“You have zero privacy anyway. Get over it.”
–Scott McNealy, Sun Microsystems CEO, 1999
It’s hard to believe that a full 15 years have passed since McNealy uttered those famous words. The conservative lightning rod was speaking about our personal lives, but it’s instructive to look back at that quote in the context of the modern-day enterprise.
There’s no doubt that transparency is on the rise. More and more progressive organizations are recognizing that the benefits of transparency can far outweigh their costs. Hundreds of companies have started in the last few years with transparency and Open Data baked into their business models. For perhaps the best online resource, check out the Open Data 500.
This begs the obvious question, why? Digital strategist Oscar Berg lists three advantages of greater transparency:
- Improve data quality throughout the enterprise
- Avoid unnecessary risk taking
- Enable organizational sharing and collaboration
No, these benefits are hardly absolute, but foolish is the person who dismisses them altogether.
Every day, it seems that I hear about another company that has embraced trust, Open Data, and a new default modus operandi predicated sharing information, not hoarding it. (In his book The Year Without Pants, Scott Berkun details an interesting example. He writes about his time at the distributed company Automattic, the parent of company of WordPress.)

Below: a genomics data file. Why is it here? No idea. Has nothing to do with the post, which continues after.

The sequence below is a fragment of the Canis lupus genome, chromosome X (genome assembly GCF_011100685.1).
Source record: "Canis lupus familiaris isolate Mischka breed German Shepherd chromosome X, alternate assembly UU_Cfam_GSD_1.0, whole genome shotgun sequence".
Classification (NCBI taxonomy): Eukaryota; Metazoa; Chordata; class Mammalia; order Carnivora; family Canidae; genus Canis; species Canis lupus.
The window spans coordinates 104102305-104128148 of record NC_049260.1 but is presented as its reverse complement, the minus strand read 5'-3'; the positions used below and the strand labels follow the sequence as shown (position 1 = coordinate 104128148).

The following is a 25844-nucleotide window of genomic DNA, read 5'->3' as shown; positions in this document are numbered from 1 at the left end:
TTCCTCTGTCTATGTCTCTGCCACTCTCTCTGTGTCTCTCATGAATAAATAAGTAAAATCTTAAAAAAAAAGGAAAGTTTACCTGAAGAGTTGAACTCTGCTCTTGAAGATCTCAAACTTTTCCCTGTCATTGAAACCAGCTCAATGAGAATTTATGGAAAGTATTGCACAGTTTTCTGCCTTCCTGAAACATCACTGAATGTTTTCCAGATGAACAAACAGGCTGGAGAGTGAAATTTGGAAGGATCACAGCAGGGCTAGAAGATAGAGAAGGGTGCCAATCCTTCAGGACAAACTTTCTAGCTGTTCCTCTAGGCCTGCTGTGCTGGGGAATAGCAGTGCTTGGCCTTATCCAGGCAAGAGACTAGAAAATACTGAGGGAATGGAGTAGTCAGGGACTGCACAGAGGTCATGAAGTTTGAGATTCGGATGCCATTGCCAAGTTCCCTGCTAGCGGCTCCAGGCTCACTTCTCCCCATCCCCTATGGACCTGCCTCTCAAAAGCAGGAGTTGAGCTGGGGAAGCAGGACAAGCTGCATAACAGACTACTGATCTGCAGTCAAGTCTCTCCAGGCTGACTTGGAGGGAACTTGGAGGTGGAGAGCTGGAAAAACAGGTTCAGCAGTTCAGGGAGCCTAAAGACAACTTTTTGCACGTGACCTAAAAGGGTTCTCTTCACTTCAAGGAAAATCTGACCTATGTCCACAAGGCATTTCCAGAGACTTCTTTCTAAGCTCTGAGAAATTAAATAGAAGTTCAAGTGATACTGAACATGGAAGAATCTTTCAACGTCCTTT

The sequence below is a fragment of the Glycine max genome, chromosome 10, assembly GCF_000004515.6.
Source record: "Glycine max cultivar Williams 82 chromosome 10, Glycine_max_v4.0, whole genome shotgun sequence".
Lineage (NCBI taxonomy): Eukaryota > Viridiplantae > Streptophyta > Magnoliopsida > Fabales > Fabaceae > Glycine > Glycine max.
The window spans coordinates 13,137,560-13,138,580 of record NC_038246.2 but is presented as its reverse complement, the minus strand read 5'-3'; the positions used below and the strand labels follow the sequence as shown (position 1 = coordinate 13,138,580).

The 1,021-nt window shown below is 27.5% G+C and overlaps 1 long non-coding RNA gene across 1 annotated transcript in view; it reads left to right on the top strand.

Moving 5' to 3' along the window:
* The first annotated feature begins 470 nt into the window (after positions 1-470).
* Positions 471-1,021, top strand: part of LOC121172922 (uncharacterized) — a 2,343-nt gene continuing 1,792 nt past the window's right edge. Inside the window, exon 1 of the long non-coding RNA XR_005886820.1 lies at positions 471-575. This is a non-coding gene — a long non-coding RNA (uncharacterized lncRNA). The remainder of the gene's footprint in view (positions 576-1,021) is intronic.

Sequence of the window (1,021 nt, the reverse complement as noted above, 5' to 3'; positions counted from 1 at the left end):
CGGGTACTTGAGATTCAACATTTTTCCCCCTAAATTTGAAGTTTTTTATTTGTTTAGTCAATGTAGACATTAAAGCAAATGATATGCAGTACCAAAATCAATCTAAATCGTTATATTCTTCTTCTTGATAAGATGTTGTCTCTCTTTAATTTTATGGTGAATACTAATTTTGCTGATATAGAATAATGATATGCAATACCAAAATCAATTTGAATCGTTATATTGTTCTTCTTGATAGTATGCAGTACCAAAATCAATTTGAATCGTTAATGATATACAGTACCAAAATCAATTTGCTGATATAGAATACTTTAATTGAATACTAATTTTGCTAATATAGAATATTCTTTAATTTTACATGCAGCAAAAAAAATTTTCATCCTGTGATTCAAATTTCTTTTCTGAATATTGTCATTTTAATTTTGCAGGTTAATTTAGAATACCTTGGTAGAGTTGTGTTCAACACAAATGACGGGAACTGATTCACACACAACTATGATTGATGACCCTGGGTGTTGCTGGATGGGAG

Automattic may still be the exception that still proves the rule, but it’s not hard to image a future in which completely transparent enterprises give their employees 360-degree-views of what’s going on. Perhaps even their partners and customers will also be able to look at the organization through the same lens.
As for now, though, many CXOs and organizations are actively resisting more open workplaces. As I write in The Visual Organization:
To be sure, information hoarding is alive and well in the corporate world. There’s no paucity of hierarchical, conservative, and top-down organizations without any desire to open up their kimonos to the rank and file. However, long gone are the days in which the idea of sharing data with employees, partners, shareholders, customers, governments, users, and citizens is considered strange. These days it’s much more common to find senior executives and company founders who believe that transparency confers significant benefits.
Smart CXOs are realizing that they cannot and should not put their heads in the sand forever. Widespread transparency is coming; it’s only a matter of time. The forces of bureaucracy and inertia are colliding dead-on with even more powerful counter-forces. Here, I’m talking about the explosion of Big and Open Data, better data-analysis and visualization tools (re: Hadoop, no SQL, etc.), cloud computing, BYOD, platforms, and open APIs.
Brass tacks: unprecedented access to information is disrupting many established industries and having profoundly democratizing effects, regardless of executive imprimatur.
What say you?